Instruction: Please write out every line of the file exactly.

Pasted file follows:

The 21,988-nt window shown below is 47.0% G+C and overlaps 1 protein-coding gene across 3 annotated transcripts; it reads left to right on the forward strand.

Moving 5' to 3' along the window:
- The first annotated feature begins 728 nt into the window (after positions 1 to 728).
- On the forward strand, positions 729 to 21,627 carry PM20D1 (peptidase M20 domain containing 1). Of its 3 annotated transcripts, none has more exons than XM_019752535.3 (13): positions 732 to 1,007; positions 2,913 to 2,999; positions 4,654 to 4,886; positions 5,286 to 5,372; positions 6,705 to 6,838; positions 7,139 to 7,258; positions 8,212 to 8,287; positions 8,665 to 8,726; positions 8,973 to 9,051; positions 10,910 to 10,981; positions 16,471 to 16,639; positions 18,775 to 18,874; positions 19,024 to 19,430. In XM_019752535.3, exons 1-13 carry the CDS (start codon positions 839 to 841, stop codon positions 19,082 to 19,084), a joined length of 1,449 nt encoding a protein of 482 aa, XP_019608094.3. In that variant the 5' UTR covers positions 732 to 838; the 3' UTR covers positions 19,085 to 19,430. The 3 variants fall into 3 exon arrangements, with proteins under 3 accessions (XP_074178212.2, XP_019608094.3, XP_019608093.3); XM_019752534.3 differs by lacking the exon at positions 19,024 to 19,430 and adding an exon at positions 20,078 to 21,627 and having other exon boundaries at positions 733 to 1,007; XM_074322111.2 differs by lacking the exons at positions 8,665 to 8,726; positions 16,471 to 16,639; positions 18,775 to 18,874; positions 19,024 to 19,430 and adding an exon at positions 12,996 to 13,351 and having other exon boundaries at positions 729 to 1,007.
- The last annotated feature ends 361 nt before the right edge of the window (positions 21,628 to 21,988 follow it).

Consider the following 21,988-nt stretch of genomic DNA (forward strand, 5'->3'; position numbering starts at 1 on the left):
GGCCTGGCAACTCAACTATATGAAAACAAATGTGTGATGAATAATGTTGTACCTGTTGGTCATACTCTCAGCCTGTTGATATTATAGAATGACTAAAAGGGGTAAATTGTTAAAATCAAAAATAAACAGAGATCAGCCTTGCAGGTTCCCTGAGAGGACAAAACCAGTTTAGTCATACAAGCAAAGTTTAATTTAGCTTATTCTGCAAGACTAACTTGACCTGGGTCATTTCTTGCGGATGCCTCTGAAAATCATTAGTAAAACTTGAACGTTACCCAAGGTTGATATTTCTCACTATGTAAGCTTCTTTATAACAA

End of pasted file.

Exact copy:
The 21,988-nt window shown below is 47.0% G+C and overlaps 1 protein-coding gene across 3 annotated transcripts; it reads left to right on the forward strand.

Moving 5' to 3' along the window:
- The first annotated feature begins 728 nt into the window (after positions 1 to 728).
- On the forward strand, positions 729 to 21,627 carry PM20D1 (peptidase M20 domain containing 1). Of its 3 annotated transcripts, none has more exons than XM_019752535.3 (13): positions 732 to 1,007; positions 2,913 to 2,999; positions 4,654 to 4,886; positions 5,286 to 5,372; positions 6,705 to 6,838; positions 7,139 to 7,258; positions 8,212 to 8,287; positions 8,665 to 8,726; positions 8,973 to 9,051; positions 10,910 to 10,981; positions 16,471 to 16,639; positions 18,775 to 18,874; positions 19,024 to 19,430. In XM_019752535.3, exons 1-13 carry the CDS (start codon positions 839 to 841, stop codon positions 19,082 to 19,084), a joined length of 1,449 nt encoding a protein of 482 aa, XP_019608094.3. In that variant the 5' UTR covers positions 732 to 838; the 3' UTR covers positions 19,085 to 19,430. The 3 variants fall into 3 exon arrangements, with proteins under 3 accessions (XP_074178212.2, XP_019608094.3, XP_019608093.3); XM_019752534.3 differs by lacking the exon at positions 19,024 to 19,430 and adding an exon at positions 20,078 to 21,627 and having other exon boundaries at positions 733 to 1,007; XM_074322111.2 differs by lacking the exons at positions 8,665 to 8,726; positions 16,471 to 16,639; positions 18,775 to 18,874; positions 19,024 to 19,430 and adding an exon at positions 12,996 to 13,351 and having other exon boundaries at positions 729 to 1,007.
- The last annotated feature ends 361 nt before the right edge of the window (positions 21,628 to 21,988 follow it).

Consider the following 21,988-nt stretch of genomic DNA (forward strand, 5'->3'; position numbering starts at 1 on the left):
GGCCTGGCAACTCAACTATATGAAAACAAATGTGTGATGAATAATGTTGTACCTGTTGGTCATACTCTCAGCCTGTTGATATTATAGAATGACTAAAAGGGGTAAATTGTTAAAATCAAAAATAAACAGAGATCAGCCTTGCAGGTTCCCTGAGAGGACAAAACCAGTTTAGTCATACAAGCAAAGTTTAATTTAGCTTATTCTGCAAGACTAACTTGACCTGGGTCATTTCTTGCGGATGCCTCTGAAAATCATTAGTAAAACTTGAACGTTACCCAAGGTTGATATTTCTCACTATGTAAGCTTCTTTATAACAA